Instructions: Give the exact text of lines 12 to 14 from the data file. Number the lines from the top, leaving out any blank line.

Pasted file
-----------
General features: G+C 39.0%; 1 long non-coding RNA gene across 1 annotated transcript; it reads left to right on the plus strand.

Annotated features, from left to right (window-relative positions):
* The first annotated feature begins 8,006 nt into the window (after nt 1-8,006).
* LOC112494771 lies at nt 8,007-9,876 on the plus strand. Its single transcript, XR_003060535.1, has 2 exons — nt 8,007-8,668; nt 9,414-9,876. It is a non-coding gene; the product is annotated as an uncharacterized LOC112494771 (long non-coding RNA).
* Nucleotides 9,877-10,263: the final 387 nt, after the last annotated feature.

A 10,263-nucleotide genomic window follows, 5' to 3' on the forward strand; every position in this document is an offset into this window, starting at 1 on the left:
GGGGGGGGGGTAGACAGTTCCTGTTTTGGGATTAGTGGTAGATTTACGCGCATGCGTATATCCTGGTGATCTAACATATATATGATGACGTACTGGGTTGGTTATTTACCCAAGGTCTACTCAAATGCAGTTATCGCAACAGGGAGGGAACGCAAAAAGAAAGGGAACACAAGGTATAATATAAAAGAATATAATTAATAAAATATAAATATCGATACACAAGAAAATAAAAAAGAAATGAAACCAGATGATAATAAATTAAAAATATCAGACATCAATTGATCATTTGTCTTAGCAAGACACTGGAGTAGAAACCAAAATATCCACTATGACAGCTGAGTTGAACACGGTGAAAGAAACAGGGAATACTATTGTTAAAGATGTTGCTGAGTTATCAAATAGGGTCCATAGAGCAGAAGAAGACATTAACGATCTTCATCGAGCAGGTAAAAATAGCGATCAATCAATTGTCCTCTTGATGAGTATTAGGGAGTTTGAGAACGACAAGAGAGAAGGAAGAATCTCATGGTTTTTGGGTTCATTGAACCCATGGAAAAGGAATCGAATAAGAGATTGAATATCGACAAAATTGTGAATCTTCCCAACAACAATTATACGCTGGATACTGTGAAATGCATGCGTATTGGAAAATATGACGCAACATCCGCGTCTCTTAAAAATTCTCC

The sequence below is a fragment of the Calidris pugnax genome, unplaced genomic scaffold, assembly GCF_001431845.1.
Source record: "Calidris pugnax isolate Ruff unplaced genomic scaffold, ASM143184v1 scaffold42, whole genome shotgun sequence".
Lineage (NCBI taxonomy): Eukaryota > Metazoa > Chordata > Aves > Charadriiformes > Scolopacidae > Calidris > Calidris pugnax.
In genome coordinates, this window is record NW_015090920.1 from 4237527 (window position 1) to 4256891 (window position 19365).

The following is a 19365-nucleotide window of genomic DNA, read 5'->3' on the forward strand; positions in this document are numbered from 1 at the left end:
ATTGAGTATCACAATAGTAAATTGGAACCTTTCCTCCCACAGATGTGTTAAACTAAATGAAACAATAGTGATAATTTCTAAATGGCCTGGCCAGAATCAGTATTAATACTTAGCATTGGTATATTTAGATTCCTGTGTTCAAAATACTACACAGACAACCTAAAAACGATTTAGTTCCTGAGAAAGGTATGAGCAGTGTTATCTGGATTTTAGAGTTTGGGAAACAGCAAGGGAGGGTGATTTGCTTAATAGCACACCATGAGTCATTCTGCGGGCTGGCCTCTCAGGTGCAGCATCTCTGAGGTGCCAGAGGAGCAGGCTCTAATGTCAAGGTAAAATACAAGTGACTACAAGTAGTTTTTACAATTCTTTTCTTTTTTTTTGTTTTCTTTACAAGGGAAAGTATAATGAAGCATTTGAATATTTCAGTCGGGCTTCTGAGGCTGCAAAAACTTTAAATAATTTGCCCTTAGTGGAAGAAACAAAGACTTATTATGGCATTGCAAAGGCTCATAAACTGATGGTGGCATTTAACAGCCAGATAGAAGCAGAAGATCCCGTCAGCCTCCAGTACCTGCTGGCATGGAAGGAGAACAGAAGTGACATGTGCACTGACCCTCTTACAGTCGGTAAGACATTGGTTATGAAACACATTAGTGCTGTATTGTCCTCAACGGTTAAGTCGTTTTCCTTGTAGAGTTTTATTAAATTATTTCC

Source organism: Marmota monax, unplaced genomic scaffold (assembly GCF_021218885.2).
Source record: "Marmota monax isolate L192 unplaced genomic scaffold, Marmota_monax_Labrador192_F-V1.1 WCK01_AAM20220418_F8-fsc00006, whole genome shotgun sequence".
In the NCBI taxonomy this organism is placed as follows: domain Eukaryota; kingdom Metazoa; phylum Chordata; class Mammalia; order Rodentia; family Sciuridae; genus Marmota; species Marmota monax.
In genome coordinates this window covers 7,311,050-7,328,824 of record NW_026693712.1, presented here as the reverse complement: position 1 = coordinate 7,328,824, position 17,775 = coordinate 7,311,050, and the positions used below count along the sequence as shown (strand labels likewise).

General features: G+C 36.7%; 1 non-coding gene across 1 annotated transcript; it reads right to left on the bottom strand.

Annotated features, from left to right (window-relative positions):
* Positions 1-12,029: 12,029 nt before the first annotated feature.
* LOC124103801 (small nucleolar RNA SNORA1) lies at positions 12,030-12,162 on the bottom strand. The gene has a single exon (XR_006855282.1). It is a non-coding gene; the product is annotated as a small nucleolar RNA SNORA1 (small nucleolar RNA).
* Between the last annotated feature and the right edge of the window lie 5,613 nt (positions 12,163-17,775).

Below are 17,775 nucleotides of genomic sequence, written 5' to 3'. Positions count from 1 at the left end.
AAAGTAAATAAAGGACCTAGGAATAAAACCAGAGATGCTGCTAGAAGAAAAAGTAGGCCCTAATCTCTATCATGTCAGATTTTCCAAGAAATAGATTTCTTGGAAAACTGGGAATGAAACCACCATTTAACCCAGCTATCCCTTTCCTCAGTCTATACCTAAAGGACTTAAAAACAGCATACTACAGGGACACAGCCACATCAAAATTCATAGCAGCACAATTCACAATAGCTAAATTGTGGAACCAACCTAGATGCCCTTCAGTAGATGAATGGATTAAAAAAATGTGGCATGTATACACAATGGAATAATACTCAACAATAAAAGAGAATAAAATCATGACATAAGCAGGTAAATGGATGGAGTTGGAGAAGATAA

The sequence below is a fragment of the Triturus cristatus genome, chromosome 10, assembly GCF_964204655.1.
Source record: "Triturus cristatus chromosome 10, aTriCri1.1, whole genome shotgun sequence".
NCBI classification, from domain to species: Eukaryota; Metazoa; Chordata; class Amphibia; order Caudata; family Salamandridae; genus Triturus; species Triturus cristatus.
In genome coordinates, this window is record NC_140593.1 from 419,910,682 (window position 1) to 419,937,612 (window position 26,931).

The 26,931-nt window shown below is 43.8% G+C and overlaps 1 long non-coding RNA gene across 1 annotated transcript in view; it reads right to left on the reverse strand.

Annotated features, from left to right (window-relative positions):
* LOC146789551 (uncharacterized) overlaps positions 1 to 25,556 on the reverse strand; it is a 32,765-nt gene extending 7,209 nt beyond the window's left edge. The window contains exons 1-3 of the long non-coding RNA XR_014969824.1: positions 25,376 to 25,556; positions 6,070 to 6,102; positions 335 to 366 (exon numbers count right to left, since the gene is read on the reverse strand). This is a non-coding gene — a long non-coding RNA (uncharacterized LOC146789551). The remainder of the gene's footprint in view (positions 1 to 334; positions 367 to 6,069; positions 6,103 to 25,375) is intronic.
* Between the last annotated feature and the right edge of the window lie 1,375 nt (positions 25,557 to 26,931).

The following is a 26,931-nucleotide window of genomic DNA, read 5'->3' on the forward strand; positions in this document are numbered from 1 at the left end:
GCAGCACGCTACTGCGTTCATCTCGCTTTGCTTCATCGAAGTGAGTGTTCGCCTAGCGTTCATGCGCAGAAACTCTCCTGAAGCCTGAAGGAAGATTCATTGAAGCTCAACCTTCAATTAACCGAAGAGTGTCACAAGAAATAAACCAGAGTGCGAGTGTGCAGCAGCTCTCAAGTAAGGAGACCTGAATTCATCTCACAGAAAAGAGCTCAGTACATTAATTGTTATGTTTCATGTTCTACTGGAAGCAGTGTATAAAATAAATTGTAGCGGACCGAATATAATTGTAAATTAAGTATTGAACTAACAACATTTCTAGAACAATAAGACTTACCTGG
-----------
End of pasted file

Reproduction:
The following is a 19365-nucleotide window of genomic DNA, read 5'->3' on the forward strand; positions in this document are numbered from 1 at the left end:
ATTGAGTATCACAATAGTAAATTGGAACCTTTCCTCCCACAGATGTGTTAAACTAAATGAAACAATAGTGATAATTTCTAAATGGCCTGGCCAGAATCAGTATTAATACTTAGCATTGGTATATTTAGATTCCTGTGTTCAAAATACTACACAGACAACCTAAAAACGATTTAGTTCCTGAGAAAGGTATGAGCAGTGTTATCTGGATTTTAGAGTTTGGGAAACAGCAAGGGAGGGTGATTTGCTTAATAGCACACCATGAGTCATTCTGCGGGCTGGCCTCTCAGGTGCAGCATCTCTGAGGTGCCAGAGGAGCAGGCTCTAATGTCAAGGTAAAATACAAGTGACTACAAGTAGTTTTTACAATTCTTTTCTTTTTTTTTGTTTTCTTTACAAGGGAAAGTATAATGAAGCATTTGAATATTTCAGTCGGGCTTCTGAGGCTGCAAAAACTTTAAATAATTTGCCCTTAGTGGAAGAAACAAAGACTTATTATGGCATTGCAAAGGCTCATAAACTGATGGTGGCATTTAACAGCCAGATAGAAGCAGAAGATCCCGTCAGCCTCCAGTACCTGCTGGCATGGAAGGAGAACAGAAGTGACATGTGCACTGACCCTCTTACAGTCGGTAAGACATTGGTTATGAAACACATTAGTGCTGTATTGTCCTCAACGGTTAAGTCGTTTTCCTTGTAGAGTTTTATTAAATTATTTCC

Source organism: Marmota monax, unplaced genomic scaffold (assembly GCF_021218885.2).